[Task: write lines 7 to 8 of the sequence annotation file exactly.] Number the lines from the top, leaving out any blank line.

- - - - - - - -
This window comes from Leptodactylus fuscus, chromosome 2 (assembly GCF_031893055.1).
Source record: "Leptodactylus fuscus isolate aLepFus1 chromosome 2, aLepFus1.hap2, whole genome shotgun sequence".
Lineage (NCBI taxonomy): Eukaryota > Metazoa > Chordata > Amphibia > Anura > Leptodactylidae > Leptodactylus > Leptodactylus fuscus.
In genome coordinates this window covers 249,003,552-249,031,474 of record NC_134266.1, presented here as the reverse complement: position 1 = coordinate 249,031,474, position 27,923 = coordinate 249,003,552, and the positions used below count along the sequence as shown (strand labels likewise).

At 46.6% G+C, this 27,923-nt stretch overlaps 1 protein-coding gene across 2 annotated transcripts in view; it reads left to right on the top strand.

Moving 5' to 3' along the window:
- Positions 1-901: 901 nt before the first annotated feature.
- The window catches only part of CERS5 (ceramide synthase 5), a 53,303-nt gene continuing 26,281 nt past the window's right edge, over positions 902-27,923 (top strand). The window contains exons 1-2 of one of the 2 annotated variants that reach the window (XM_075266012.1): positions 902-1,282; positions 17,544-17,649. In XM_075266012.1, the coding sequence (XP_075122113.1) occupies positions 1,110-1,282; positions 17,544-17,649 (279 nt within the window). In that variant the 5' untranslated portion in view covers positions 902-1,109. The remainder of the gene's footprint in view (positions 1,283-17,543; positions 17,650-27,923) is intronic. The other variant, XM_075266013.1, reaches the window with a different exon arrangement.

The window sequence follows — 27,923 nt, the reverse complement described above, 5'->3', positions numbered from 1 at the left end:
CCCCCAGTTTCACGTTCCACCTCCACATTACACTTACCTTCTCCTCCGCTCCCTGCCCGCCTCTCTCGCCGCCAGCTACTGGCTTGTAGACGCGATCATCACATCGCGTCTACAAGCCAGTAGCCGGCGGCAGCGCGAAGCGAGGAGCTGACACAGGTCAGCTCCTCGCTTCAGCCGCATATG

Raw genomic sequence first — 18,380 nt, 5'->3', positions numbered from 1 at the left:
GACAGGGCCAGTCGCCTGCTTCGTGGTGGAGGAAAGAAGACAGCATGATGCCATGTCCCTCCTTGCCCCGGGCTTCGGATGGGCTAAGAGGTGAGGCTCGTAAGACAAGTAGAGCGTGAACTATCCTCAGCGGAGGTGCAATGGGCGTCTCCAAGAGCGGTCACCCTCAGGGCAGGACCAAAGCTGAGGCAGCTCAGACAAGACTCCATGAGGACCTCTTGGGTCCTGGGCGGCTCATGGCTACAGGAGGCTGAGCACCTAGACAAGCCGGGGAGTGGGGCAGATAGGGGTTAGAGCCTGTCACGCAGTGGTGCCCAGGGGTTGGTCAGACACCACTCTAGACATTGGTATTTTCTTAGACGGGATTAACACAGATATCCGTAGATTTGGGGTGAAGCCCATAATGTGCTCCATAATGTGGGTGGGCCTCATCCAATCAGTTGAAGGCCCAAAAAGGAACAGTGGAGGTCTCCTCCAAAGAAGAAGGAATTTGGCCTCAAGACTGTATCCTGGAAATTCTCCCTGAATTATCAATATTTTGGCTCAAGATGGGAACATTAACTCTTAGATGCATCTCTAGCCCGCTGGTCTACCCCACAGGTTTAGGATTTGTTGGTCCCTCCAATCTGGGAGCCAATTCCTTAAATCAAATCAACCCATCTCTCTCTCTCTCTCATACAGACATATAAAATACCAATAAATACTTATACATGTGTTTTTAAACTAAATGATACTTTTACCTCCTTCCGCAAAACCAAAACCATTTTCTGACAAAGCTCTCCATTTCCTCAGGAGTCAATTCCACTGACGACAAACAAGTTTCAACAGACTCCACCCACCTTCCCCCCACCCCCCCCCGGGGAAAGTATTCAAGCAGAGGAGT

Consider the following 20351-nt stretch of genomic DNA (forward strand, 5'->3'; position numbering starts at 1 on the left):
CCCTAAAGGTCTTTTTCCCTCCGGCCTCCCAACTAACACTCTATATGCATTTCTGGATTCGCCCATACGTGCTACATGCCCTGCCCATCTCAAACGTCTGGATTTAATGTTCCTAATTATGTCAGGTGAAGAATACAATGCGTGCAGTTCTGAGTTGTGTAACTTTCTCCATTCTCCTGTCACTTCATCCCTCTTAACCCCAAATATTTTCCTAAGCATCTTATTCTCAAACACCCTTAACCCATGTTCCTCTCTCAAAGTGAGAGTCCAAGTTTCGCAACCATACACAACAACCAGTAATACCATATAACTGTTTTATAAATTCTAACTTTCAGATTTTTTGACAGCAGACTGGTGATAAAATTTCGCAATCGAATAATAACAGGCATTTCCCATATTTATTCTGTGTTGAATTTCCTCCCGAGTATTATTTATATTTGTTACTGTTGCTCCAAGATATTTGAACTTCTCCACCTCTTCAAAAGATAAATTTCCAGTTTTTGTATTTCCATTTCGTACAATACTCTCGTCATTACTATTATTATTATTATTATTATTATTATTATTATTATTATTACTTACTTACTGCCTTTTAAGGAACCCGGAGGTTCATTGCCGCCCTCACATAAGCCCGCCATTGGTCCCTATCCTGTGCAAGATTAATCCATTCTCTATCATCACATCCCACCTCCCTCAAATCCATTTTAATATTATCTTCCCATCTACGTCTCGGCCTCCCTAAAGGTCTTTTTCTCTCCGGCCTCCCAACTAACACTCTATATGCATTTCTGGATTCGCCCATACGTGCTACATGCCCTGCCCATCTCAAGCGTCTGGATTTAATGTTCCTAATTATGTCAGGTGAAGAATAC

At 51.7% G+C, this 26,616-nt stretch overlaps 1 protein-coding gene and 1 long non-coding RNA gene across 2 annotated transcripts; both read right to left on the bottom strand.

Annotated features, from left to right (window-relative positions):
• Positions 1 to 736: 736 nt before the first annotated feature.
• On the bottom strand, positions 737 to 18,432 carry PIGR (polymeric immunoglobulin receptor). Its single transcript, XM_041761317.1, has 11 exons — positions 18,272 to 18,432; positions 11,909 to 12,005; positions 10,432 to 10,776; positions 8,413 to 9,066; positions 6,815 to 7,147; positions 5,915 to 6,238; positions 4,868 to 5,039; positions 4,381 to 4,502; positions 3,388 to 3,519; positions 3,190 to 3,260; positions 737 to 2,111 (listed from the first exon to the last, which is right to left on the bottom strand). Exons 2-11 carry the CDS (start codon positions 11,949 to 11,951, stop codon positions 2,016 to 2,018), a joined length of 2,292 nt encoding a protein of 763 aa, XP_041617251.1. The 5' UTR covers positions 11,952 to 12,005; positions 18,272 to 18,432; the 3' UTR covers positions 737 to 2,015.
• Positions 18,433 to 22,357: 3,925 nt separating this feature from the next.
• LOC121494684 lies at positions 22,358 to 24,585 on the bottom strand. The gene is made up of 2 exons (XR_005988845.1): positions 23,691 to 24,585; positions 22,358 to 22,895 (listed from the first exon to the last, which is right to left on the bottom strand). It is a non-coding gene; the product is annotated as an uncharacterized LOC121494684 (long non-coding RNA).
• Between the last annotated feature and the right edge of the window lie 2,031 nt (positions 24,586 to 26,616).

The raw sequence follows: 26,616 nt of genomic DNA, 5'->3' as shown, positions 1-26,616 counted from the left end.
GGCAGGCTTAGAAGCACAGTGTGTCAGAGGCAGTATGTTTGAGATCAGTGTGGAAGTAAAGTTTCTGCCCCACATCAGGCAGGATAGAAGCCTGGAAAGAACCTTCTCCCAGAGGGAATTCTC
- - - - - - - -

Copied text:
- Positions 1-901: 901 nt before the first annotated feature.
- The window catches only part of CERS5 (ceramide synthase 5), a 53,303-nt gene continuing 26,281 nt past the window's right edge, over positions 902-27,923 (top strand). The window contains exons 1-2 of one of the 2 annotated variants that reach the window (XM_075266012.1): positions 902-1,282; positions 17,544-17,649. In XM_075266012.1, the coding sequence (XP_075122113.1) occupies positions 1,110-1,282; positions 17,544-17,649 (279 nt within the window). In that variant the 5' untranslated portion in view covers positions 902-1,109. The remainder of the gene's footprint in view (positions 1,283-17,543; positions 17,650-27,923) is intronic. The other variant, XM_075266013.1, reaches the window with a different exon arrangement.